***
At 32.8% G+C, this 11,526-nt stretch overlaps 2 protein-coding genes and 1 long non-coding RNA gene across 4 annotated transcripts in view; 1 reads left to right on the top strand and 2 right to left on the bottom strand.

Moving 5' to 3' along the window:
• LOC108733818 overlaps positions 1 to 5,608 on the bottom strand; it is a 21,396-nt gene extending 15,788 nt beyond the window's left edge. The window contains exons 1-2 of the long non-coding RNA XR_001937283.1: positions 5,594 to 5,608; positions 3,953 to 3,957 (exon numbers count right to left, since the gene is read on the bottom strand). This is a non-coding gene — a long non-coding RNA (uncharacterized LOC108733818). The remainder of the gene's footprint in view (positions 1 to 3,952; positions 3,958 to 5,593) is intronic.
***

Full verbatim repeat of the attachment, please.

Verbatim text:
At 32.8% G+C, this 11,526-nt stretch overlaps 2 protein-coding genes and 1 long non-coding RNA gene across 4 annotated transcripts in view; 1 reads left to right on the top strand and 2 right to left on the bottom strand.

Moving 5' to 3' along the window:
• LOC108733818 overlaps positions 1 to 5,608 on the bottom strand; it is a 21,396-nt gene extending 15,788 nt beyond the window's left edge. The window contains exons 1-2 of the long non-coding RNA XR_001937283.1: positions 5,594 to 5,608; positions 3,953 to 3,957 (exon numbers count right to left, since the gene is read on the bottom strand). This is a non-coding gene — a long non-coding RNA (uncharacterized LOC108733818). The remainder of the gene's footprint in view (positions 1 to 3,952; positions 3,958 to 5,593) is intronic.